“After this my sense of divine things gradually increased, and became more and more lively, and had more of that in ward sweetness. The appearance of everything was altered ; there seemed to be, as it were, a calm, sweet cast, or appearance of divine glory, in almost everything. God's excellency, his wisdom, his purity and love, seemed to appear in everything ; in the sun, moon, and stars ; in the clouds, and blue sky; in the grass, flowers, trees; in the water, and all nature ; which used greatly to fix my mind. I often used to sit and view the moon for continuance; and in the day spent much time in viewing the clouds and sky, to behold the sweet glory of God in these things; in the mean time singing forth, with a low voice, my contemplations of the Creator and Redeemer.
“I felt then great satisfaction as to my good state; but that did not content me. I had vehernent longings of soul after God and Christ, and after more holiness, wherewith my heart seemed to be full, and ready to break ; which often brought to my mind the words of the Psalmist, ' My soul breaketh for the longing it hath.' I often felt a mourning and lamenting in my heart that I had not turned to God sooner, that I might have had more time to grow in grace. My mind was greatly fixed on divine things; almost perpetually in the contemplation of them. I spent most of my time in thinking of divine things, year after year; often walking alone in the woods and solitary places for meditation, soliloquy and prayer, and converse with God; and it was always my manner, at such times, to sing forth my contemplations. I was almost constantly in ejaculatory prayer, wherever I was. Prayer seemed to be natural to me, as the breath by which the inward burnings of my heart had vent.”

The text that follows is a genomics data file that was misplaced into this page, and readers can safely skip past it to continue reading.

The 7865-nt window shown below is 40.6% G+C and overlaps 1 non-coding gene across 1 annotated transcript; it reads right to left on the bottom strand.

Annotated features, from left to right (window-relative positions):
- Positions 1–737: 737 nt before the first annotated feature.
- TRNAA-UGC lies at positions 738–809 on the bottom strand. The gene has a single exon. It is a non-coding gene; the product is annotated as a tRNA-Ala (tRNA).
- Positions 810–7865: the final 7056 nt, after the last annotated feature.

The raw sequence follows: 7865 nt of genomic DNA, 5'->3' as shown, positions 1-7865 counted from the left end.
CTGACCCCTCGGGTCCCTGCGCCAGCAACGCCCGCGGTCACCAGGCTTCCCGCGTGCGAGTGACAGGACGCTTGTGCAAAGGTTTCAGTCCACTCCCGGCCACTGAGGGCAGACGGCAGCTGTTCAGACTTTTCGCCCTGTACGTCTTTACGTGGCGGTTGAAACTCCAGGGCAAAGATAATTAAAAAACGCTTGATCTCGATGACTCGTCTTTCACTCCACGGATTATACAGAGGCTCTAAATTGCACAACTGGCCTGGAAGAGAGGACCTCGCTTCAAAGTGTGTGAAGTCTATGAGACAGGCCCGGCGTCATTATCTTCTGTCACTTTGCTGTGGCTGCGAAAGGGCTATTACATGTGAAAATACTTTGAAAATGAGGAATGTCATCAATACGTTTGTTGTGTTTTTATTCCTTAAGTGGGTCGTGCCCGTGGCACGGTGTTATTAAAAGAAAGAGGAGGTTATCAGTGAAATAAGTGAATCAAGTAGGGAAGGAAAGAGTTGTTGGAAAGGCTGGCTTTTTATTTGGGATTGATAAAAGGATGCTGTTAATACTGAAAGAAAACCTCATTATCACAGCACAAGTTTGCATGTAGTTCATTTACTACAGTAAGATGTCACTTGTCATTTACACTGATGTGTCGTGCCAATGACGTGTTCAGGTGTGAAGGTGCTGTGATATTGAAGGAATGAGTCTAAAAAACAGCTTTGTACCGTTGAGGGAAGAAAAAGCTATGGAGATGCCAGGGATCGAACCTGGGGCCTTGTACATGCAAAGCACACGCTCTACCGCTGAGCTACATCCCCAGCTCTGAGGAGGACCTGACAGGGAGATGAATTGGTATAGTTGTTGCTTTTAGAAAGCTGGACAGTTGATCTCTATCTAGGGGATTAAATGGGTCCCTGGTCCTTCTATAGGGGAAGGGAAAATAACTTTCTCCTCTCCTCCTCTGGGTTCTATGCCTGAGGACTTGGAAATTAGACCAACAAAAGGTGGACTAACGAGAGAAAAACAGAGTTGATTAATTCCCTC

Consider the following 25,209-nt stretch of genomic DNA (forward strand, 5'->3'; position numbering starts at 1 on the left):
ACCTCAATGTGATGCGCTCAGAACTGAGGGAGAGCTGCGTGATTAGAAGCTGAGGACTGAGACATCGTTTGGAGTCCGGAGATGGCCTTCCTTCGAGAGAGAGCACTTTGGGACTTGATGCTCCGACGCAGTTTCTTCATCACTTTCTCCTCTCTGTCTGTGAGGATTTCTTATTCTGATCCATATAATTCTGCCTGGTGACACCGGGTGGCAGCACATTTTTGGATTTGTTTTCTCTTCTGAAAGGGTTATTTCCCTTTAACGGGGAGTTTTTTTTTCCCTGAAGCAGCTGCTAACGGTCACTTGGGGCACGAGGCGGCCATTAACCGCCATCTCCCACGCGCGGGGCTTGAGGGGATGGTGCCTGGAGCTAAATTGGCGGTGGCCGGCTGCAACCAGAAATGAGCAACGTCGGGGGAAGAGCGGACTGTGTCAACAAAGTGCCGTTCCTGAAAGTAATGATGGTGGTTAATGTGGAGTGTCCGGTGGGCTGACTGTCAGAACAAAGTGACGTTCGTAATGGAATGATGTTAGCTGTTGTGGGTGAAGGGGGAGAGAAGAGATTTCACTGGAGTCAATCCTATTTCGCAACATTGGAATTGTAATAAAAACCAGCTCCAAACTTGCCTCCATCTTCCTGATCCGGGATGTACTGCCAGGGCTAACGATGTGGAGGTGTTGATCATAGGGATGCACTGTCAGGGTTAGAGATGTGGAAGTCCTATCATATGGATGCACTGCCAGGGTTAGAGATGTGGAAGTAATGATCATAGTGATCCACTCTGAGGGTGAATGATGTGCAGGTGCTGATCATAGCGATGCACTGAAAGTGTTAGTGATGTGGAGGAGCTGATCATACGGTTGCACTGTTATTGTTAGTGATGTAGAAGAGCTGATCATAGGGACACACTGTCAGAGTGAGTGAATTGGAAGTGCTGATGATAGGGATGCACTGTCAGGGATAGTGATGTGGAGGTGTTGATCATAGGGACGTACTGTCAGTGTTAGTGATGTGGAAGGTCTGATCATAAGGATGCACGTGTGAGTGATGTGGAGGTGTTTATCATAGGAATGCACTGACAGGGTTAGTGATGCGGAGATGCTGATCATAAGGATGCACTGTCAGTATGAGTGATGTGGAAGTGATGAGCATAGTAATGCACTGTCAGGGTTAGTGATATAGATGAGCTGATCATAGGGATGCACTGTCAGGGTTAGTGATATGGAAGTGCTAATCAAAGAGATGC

Most of our readers are acquainted with the early history of this gifted, ariable, but often unhappy man. He was constitutionally predisposed to melancholy and derangement, and while under deep convictions of sin, especially the sin of self-murder, which he had attempted, he fell into a state of complete despair. He gives the following account of bis deliverance from this wretched state, after remaining in it for several months.
“I found the cloud of horror, which had so long hung over me, was every moment passing away; and every moment came fraught with hope. I was continually more and more persuaded that I was not utterly doomed to destruction. The way of salvation was still, however, hid from my eyes; nor did I see it at all clearer than before my illness. I only thought, that if it pleased God to spare me, I would lead a better life ; and that I would yet escape hell, if a religious observance of my duty would secure me from it. Thus may the terror of the Lord make a pharisee; but only the sweet voice of mercy in the Gospel can make a Christian.
“But the happy period which was to shake off my fetters, and afford me a clear opening of the free mercy of God in Christ Jesiis, was now arrived. I Aung myself into a chair near the window, and seeing a Bible there, ventured once more to apply to it for comfort and instruction. The first verse I saw was the 25th of the third chapter of Romans: 'Whom God hath set forth to be a propitiation through faith in his blood, to declare his righteousness for the remission of sins that are past, through the forbearance of God.' Immediately I received strength to believe, and the full beams of the Sun of Righteousness shone upon me. I saw the